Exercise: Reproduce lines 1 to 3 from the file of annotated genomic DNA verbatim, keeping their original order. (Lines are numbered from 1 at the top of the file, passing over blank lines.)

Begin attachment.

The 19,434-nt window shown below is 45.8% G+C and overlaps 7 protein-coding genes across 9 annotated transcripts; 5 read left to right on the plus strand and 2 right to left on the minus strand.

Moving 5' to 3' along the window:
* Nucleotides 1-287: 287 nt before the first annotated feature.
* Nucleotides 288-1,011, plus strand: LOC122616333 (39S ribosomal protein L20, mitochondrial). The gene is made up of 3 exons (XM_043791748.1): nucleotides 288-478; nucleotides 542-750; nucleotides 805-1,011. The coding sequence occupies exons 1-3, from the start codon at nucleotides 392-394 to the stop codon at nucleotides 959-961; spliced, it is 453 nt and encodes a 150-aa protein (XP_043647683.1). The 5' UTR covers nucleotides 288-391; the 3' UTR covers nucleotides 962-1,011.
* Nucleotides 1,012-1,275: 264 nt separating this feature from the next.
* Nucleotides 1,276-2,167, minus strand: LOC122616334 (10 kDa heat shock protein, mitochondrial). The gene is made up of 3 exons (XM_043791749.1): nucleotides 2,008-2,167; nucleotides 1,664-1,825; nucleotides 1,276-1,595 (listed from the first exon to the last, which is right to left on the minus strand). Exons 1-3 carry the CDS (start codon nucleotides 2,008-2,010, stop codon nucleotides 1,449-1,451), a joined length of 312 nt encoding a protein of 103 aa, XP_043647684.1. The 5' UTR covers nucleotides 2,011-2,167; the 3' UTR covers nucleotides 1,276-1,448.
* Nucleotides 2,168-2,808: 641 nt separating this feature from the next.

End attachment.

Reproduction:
The 19,434-nt window shown below is 45.8% G+C and overlaps 7 protein-coding genes across 9 annotated transcripts; 5 read left to right on the plus strand and 2 right to left on the minus strand.

Moving 5' to 3' along the window:
* Nucleotides 1-287: 287 nt before the first annotated feature.